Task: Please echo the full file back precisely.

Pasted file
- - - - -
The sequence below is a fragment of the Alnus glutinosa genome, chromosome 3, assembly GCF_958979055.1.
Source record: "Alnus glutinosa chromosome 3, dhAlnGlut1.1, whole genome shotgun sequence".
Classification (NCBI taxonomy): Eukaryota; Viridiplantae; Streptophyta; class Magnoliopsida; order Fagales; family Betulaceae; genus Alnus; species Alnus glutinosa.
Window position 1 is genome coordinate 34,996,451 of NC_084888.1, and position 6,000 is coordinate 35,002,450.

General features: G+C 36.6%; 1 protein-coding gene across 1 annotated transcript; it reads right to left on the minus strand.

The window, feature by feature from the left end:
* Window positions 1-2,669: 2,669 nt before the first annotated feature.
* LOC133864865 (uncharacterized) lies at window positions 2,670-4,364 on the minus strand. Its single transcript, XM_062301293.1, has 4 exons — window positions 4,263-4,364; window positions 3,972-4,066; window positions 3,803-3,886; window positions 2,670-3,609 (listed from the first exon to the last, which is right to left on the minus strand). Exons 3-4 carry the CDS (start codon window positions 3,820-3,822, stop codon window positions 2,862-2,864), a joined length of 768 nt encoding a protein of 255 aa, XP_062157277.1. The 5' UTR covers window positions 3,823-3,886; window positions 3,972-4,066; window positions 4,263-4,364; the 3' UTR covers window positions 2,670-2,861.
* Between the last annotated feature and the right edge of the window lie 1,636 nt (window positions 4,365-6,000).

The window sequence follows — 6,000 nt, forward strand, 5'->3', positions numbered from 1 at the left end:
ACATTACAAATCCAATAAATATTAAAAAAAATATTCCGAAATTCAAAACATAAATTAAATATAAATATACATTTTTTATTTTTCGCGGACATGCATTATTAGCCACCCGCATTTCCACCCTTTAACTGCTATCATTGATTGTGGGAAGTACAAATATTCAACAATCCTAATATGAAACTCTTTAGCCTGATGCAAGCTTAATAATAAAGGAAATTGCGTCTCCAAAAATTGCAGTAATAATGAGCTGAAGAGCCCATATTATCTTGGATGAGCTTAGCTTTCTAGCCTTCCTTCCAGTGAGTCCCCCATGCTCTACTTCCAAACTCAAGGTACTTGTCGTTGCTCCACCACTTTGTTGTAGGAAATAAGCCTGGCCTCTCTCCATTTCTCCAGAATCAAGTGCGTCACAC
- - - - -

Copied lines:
The sequence below is a fragment of the Alnus glutinosa genome, chromosome 3, assembly GCF_958979055.1.
Source record: "Alnus glutinosa chromosome 3, dhAlnGlut1.1, whole genome shotgun sequence".
Classification (NCBI taxonomy): Eukaryota; Viridiplantae; Streptophyta; class Magnoliopsida; order Fagales; family Betulaceae; genus Alnus; species Alnus glutinosa.
Window position 1 is genome coordinate 34,996,451 of NC_084888.1, and position 6,000 is coordinate 35,002,450.

General features: G+C 36.6%; 1 protein-coding gene across 1 annotated transcript; it reads right to left on the minus strand.

The window, feature by feature from the left end:
* Window positions 1-2,669: 2,669 nt before the first annotated feature.
* LOC133864865 (uncharacterized) lies at window positions 2,670-4,364 on the minus strand. Its single transcript, XM_062301293.1, has 4 exons — window positions 4,263-4,364; window positions 3,972-4,066; window positions 3,803-3,886; window positions 2,670-3,609 (listed from the first exon to the last, which is right to left on the minus strand). Exons 3-4 carry the CDS (start codon window positions 3,820-3,822, stop codon window positions 2,862-2,864), a joined length of 768 nt encoding a protein of 255 aa, XP_062157277.1. The 5' UTR covers window positions 3,823-3,886; window positions 3,972-4,066; window positions 4,263-4,364; the 3' UTR covers window positions 2,670-2,861.
* Between the last annotated feature and the right edge of the window lie 1,636 nt (window positions 4,365-6,000).

The window sequence follows — 6,000 nt, forward strand, 5'->3', positions numbered from 1 at the left end:
ACATTACAAATCCAATAAATATTAAAAAAAATATTCCGAAATTCAAAACATAAATTAAATATAAATATACATTTTTTATTTTTCGCGGACATGCATTATTAGCCACCCGCATTTCCACCCTTTAACTGCTATCATTGATTGTGGGAAGTACAAATATTCAACAATCCTAATATGAAACTCTTTAGCCTGATGCAAGCTTAATAATAAAGGAAATTGCGTCTCCAAAAATTGCAGTAATAATGAGCTGAAGAGCCCATATTATCTTGGATGAGCTTAGCTTTCTAGCCTTCCTTCCAGTGAGTCCCCCATGCTCTACTTCCAAACTCAAGGTACTTGTCGTTGCTCCACCACTTTGTTGTAGGAAATAAGCCTGGCCTCTCTCCATTTCTCCAGAATCAAGTGCGTCACAC